By David Hare
Directed by Angus Jackson
Venue: Lyttelton Theatre
Date: Thursday 15th October 2009
We decided not to have high hopes for this play after seeing such a fantastic performance of Enron earlier in the year. Surely we couldn’t get two great plays on such closely related subjects in the same year? And we know from experience not to get our expectations up as that usually leads to disappointment.
Well, I’m delighted to report that we both thoroughly enjoyed this new work. David Hare seems to have developed the knack of being entertaining as well as informative and here he manages to get across a great deal of technical detail while giving us many opportunities to laugh at both the people who contributed to this sorry mess, and even the situation itself at times (note to self: never let bailiffs get inside the door, not even to go to the loo!).
The set was uncompromisingly sparse. The screen at the back showed what looked like a charcoal rubbing of wooden floorboards to start with, then all sorts of other images to illustrate the story. I felt particularly nostalgic when the building society names were up there – those were the days. There was another screen nearer the front which was raised and lowered as necessary, and which usually showed at least a portion of the fuller picture on the rear screen, as well as the ‘scene’ headings. There was a blackboard, some chairs and a table that made infrequent appearances but other than that, the stage was bare.
When Anthony Calf as the author walked on from the back of the stage, I was surprised to see how deep the acting space was; with so little furniture it was hard to judge distance. Mind you, they needed the room, as a cast of twenty spread itself out over the stage to give us a chorus-like introduction to the credit crunch. One character even called it a Greek tragedy.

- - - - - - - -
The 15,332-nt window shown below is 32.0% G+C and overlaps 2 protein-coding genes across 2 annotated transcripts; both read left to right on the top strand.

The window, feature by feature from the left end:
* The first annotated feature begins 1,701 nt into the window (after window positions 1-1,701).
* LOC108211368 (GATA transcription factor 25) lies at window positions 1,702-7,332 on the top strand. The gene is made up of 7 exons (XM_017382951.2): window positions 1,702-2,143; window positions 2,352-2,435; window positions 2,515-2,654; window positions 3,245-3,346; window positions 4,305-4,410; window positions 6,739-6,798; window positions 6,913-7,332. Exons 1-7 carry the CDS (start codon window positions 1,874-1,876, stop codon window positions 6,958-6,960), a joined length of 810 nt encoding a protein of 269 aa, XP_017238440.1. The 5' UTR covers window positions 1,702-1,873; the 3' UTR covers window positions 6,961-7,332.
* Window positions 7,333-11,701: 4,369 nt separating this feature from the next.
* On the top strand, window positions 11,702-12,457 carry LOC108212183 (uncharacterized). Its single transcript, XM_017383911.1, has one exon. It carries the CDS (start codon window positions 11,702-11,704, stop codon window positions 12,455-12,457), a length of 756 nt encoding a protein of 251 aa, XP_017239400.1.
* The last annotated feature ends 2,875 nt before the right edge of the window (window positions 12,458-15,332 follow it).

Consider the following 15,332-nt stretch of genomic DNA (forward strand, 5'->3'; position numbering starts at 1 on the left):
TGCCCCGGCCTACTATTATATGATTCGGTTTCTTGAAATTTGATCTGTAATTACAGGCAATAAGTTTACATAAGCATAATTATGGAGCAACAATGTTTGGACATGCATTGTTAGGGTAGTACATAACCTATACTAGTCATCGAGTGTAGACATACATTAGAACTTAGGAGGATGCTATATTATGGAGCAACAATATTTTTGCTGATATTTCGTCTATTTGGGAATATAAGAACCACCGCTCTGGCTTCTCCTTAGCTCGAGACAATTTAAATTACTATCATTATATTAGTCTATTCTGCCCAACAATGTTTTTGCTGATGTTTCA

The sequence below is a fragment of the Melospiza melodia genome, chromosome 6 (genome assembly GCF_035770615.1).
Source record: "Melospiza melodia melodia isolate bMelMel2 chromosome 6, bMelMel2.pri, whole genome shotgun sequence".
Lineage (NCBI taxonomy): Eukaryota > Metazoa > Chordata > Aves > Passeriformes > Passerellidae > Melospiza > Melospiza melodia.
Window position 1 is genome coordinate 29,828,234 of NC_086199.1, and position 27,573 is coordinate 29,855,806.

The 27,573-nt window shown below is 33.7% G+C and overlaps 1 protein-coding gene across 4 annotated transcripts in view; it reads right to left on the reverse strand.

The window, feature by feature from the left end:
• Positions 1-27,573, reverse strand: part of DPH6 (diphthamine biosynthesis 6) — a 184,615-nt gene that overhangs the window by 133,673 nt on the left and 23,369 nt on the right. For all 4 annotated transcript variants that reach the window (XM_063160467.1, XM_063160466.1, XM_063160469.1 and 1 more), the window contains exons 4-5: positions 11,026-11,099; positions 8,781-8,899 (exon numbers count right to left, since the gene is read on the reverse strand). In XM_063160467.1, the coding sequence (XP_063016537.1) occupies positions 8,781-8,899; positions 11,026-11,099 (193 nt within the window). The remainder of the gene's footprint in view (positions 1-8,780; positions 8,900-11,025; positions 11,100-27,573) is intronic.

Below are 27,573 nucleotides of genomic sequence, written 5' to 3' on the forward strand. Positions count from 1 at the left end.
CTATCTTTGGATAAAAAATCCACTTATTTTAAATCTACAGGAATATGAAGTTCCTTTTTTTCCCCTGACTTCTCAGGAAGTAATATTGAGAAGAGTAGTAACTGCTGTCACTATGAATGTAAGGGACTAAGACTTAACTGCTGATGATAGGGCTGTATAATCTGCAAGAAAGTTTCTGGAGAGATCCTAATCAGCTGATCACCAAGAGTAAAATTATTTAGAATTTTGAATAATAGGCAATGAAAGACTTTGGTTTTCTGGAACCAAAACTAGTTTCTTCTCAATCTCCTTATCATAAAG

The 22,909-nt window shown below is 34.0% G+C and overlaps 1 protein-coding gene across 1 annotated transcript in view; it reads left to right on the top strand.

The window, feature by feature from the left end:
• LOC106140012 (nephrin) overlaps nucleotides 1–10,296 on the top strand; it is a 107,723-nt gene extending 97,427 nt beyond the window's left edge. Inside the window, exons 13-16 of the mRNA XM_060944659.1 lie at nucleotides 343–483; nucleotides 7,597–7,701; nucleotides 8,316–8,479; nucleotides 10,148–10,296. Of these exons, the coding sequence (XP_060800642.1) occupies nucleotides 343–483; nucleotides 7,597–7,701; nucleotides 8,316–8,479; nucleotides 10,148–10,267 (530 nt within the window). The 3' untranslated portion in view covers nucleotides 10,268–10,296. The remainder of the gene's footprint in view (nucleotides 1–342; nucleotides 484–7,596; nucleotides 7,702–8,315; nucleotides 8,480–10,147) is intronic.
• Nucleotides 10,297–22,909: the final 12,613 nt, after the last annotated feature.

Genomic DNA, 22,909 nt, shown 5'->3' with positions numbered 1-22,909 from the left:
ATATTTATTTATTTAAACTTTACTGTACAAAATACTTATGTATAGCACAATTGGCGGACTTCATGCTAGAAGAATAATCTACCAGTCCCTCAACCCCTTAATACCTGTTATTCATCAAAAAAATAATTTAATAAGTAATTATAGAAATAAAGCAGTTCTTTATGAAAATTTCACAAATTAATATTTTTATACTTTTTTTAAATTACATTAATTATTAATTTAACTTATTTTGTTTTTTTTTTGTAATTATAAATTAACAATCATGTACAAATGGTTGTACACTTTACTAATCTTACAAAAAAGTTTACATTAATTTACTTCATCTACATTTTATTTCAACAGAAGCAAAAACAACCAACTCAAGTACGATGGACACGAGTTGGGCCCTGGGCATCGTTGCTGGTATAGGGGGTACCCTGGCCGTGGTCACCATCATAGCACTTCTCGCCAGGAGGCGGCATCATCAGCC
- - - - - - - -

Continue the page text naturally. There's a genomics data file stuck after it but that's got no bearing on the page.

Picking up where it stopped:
After a short while, most of the cast trooped off and the author was left with a journalist from the Financial Times who was going to tell him the story of how the global financial systems collapsed. As she did, various characters came forward, introduced by a young man or woman, and told us, via the author, their part in the story or how they saw it unfold, and why they’re not to blame. Some of the characters preferred to be anonymous. There were occasional clips of the lower part of Alan Greenspan’s face saying something profound (now known to be untrue) and the characters covered a broad spectrum of interested parties from all walks of life, from the (ex) Chairman of the FSA through politicians, investment bankers, lawyers, economists and journalists to a chap who worked for the Citizens Advice Bureau, helping ordinary folk to deal with their debts. A large number appeared to have been at Harvard, Goldman Sachs and/or the Financial Times.
The character who probably came out best in all of this was George Soros. The author interviewed him, and this was shown at the end of the play so that his views on rampant capitalism were the final impression we were left with. In response to some comments by Alan Greenspan when the two of them had lunch some time before, about the benefits of capitalism being worth the price that had to be paid, Soros pointed out that the people who reap the benefits are not the same people who pay the price. A sobering thought, but unlikely to be a popular one with bankers.